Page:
DL News Staff
Kirby Puckett's death brings up a familiar question: Are revered public figures ever all they seem? Who was the real Puckett, the charmer who was loved by all who knew him, or the cad who kept a mistress and beat his wife? The answer? Puckett was both. Forget the adulation Puckett received from the public. Listen instead to the tales from teammates, coaches and friends. Amazing stuff, really, if only because I can't imagine when Kirby got the time to be such a friend to everybody. Puckett knew the names of every player in spring training, even the lowliest rookies.
By MIKE NOWATZKI Forum Communications During his 47 years as a mechanic specializing in British cars, Ernie West of Dent said he was always a bridesmaid, never a bride. "I always worked on these cars, but I never had one," he said. That changed about a month ago, when some of his faithful customers pitched in to buy him a 1974 Jensen Healey. "Now, I'm up to my neck in it," West said. It's a familiar position for the 67-year-old mechanic. West has as much work as he can handle at Dead Lake Motors, his small auto shop south of Dent. West's customers appreciate his talent and commi
More than 24 million Americans have fought for our freedom in the military. More than 22 million children live in single parent family households. One in three children will be poor at some point in their childhood. What do these people have in common? The Veterans of Foreign Wars National Home for Children. Located in Eaton Rapids, Mich., the National Home was founded in 1925 to care for widows and orphans left behind after World War I. Over time, the Home has served thousands of people in crisis, through both long and short-term programs for children and single parent families.
CAMP SHELBY, Miss. - Three days of goodbyes and going-away celebrations began here Tuesday for the roughly 2,600 Minnesota National Guard soldiers -- including a contingent based out of the Detroit Lakes Armory -- who will soon be leaving for a 12-month deployment to Iraq. An outdoor concert under a warm, cloudless sky began the slate of events, which culminate Thursday in a ceremony and visit from Gov. Tim Pawlenty. About 3,000 friends and relatives are expected to make the trip. Many of them have already been in the area for days. Spc.
First of all, this may be Minnesota Vikings country, but there are some Green Bay Packers' fans within our midst. So in this age of enlightenment and acceptance, it is permissible to set aside the gridiron animosity and charitably discover an opponent's illustrious history. Twelve National Football League championships and 25 players in the National Football Hall of Fame is quite the legacy for any professional team, let alone one based in a community of about 100,000 residents. That, my Viking friends, is seven points on the scoreboard in the opening drive! While it may seem disloyal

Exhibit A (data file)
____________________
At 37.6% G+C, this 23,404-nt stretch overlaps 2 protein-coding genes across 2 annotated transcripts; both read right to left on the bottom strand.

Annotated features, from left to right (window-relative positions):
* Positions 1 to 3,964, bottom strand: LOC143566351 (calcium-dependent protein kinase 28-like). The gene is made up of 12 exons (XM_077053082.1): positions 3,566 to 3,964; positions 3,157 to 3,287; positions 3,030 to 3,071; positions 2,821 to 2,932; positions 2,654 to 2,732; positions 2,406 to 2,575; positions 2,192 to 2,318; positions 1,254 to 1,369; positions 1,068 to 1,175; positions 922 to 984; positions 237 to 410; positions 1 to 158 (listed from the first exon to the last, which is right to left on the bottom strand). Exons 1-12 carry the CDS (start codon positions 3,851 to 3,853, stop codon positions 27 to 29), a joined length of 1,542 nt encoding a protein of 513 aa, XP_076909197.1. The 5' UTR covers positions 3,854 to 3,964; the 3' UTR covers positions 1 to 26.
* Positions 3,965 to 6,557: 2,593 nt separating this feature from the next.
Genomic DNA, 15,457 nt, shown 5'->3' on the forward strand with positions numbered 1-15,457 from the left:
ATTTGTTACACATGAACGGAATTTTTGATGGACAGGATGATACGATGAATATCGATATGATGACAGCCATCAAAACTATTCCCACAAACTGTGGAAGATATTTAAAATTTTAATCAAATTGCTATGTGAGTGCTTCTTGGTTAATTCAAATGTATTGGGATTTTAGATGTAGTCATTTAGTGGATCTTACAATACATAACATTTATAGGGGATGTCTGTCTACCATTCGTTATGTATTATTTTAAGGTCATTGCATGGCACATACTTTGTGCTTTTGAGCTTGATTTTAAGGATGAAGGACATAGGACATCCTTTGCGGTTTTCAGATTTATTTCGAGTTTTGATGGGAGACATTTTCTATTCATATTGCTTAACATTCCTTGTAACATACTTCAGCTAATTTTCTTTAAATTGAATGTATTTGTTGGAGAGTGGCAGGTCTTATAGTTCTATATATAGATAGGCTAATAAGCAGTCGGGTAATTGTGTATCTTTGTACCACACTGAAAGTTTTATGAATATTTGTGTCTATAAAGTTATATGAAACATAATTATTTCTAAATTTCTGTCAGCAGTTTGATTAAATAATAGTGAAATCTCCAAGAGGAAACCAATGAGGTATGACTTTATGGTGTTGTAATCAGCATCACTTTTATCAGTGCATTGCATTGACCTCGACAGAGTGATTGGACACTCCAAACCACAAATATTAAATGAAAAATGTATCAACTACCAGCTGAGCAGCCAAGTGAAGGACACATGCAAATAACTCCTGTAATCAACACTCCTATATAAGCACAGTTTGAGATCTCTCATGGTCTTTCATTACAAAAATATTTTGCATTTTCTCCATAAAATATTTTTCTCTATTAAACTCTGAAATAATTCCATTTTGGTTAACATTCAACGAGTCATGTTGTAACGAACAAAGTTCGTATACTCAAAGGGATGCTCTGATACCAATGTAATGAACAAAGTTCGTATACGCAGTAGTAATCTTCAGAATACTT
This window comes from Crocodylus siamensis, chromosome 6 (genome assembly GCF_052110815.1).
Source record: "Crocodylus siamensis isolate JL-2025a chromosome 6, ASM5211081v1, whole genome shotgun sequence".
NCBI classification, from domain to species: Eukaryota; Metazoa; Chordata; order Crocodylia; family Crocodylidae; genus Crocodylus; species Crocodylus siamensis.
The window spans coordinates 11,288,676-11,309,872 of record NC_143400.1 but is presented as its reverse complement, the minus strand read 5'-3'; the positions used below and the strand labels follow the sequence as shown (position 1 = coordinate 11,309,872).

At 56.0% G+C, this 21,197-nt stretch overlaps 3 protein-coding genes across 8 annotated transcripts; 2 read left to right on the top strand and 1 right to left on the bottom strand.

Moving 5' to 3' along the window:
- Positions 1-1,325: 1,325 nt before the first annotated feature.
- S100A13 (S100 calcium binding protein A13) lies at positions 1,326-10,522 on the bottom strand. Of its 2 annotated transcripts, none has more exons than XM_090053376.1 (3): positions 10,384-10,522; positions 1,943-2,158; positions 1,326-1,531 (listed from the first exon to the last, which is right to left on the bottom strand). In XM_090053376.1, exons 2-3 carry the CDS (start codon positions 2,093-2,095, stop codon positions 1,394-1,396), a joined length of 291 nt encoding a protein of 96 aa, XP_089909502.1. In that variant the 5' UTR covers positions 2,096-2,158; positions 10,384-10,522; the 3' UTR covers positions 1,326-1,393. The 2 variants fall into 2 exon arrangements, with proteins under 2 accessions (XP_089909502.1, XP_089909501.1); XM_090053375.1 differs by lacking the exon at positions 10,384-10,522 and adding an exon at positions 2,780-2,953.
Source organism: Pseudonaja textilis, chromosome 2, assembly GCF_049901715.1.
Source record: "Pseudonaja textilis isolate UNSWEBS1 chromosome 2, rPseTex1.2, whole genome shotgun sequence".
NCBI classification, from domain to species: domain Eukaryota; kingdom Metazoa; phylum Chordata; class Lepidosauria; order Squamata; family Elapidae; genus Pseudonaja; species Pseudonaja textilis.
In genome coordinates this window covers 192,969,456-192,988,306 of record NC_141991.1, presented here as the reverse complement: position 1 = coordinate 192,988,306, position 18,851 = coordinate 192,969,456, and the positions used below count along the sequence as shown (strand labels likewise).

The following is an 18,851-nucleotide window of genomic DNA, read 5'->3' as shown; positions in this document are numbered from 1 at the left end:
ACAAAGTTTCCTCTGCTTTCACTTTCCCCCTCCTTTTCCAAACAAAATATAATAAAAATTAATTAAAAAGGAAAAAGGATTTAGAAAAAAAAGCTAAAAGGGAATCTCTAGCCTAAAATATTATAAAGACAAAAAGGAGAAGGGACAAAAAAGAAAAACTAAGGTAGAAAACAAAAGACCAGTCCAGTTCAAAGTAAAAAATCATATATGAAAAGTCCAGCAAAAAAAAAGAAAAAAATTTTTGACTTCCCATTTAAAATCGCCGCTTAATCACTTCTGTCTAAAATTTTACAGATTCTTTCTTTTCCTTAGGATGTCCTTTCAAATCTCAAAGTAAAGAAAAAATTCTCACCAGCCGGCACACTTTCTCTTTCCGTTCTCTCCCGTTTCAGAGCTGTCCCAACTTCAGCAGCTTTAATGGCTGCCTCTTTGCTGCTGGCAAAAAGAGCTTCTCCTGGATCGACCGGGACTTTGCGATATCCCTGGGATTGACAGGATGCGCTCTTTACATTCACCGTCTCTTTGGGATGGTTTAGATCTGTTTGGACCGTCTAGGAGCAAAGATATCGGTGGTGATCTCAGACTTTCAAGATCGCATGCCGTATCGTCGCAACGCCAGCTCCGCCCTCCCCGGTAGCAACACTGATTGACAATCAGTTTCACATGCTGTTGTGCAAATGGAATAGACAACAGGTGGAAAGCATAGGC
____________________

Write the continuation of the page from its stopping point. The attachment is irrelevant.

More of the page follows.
Tom Kummrow told a Senate panel on Tuesday that his family was lucky. Kummrow's son, Darin, was seriously injured in a car crash last October, but the 27-year-old escaped death. Other families aren't so fortunate, the former Fergus Falls police captain said. "My story is not unique.
Hold the bus! Judging from the response from Detroit Lakes School Board Chairman Tom Seaworth, I hit a nerve with my column comparing recent DL School District administration changes to an "Old Boy's Club." I heard from a lot of people who liked the column. So many, in fact, that I was beginning to think that the only eight people who wouldn't like my column would be the school board, the superintendent and LNP Consulting -- all of whom had said all they were going to say in two previous news stories, I thought. I was wrong.
Let's say you own a home in Minnesota and the assessor ups its market value. Oh, great, you think: Property taxes will go up. Not necessarily. Or maybe you read that the county board, city council or school board asks for more property taxes. You just know it will be a big property tax increase. Not necessarily. Perhaps the state Legislature decides local government should pay for something the state used to fund. There's no doubt, you decide, property taxes will soar out of sight. Again, not necessarily. In recent years, property taxes for most Minnesota property have gone up.
A Hawley man was sentenced Friday in Becker County District Court, on a felony charge of fleeing a peace officer. Joshua Robert Thorsvig, 25, of Lot 46, Riverview, was originally charged in connection with an Oct.
Three gambling bills lived to see another day Friday, as a House committee approved allowing Internet betting on horse races, expanding the Canterbury Park card club and opening Canterbury to slot machines. While none of the three faces a bright future, House Speaker Steve Sviggum, R-Kenyon, says he wants to keep the Canterbury casino -- known as a racino -- alive in case a lawsuit creates a hole in the state budget. Canterbury would benefit from all three measures that passed the House Gaming Division. The bill that could affect the most people is one written by Rep.